perfectSquares[nr++] = square;
    candidate++;
  }
  return Arrays.copyOf(perfectSquares, nr);
}

Let's check the algorithm: getPerfectSquaresBetween(0, 101) (which completes in microseconds)

[0, 1, 4, 9, 16, 25, 36, 49, 64, 81, 100]

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2
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In addition to @Flown's answer addressing the algorithm, I wanted to mention some code style points that will make your code easier to read and more clear.

  • Class names are normally written using PascalCase rather than camelCase, so node should be Node. This will help differentiate types from variables in your code.

  • a and b are not very good names for the class parameters. min and max or start and end would make more sense.

  • S1 is not a good name for the scanner. Since it is taking input from the console, perhaps call it consoleIn instead.

  • Node a[] = new node[size]; is also not a good name. Node[] nodes = new Node[size]; would be more clear.

  • You left commented-out code from a previous version in one of your loops, that should be removed now that you no longer need it.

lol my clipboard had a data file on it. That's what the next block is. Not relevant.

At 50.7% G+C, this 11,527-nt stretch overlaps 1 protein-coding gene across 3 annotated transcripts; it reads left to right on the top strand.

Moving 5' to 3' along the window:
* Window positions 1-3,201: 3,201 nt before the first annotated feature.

• You should space out your operators and values to make expressions (especially for loops) easier to read.


From running your code it was not clear what I was supposed to do. Consider adding console output to give instructions to the user for console-based programs.


Your code with above applied:

import java.io.*;
import java.util.*;

class Node {
    private int min;
    private int max;
    Node(int min, int max) {
        this.min = min;
        this.max = max;
    }
    int getMin() { return min; }
    int getMax() { return max; }
}

public class Solution {

    public static void main(String[] args) {

        int size;
        Scanner consoleIn = new Scanner(System.in);
        System.out.print("Enter number of pairs to calculate perfect square of: ");
        size = consoleIn.nextInt();
        Node[] nodes = new Node[size];
        for(int i = 0; i < nodes.length; i++){
            System.out.printf("Enter minimum number of pair %d: ", i + 1);
            int min = consoleIn.nextInt();
            System.out.printf("Enter maximum number of pair %d: ", i + 1);
            int max = consoleIn.nextInt();
            nodes[i] = new Node(min, max);
        }
        int total = 0;
        int sqrt = 0;
        for(int i = 0; i < nodes.length; i++) {
            for(int j = nodes[i].getMin(); j <= nodes[i].getMax(); j++) {
                sqrt = (int) Math.sqrt(j);
                if(sqrt * sqrt == j) {
                    total++;
                }
            }
            System.out.printf("The perfect square of pair %d (%d, %d) is %d%n", 
                    i + 1, nodes[i].getMin(), nodes[i].getMax(), total);
            total = 0;
        }
    }
}

Example run: (demo)

Enter number of pairs to calculate perfect square of:  2
Enter minimum number of pair 1:  42
Enter maximum number of pair 1:  99
Enter minimum number of pair 2:  37
Enter maximum number of pair 2:  53
The perfect square of pair 1 (42, 99) is 3
The perfect square of pair 2 (37, 53) is 1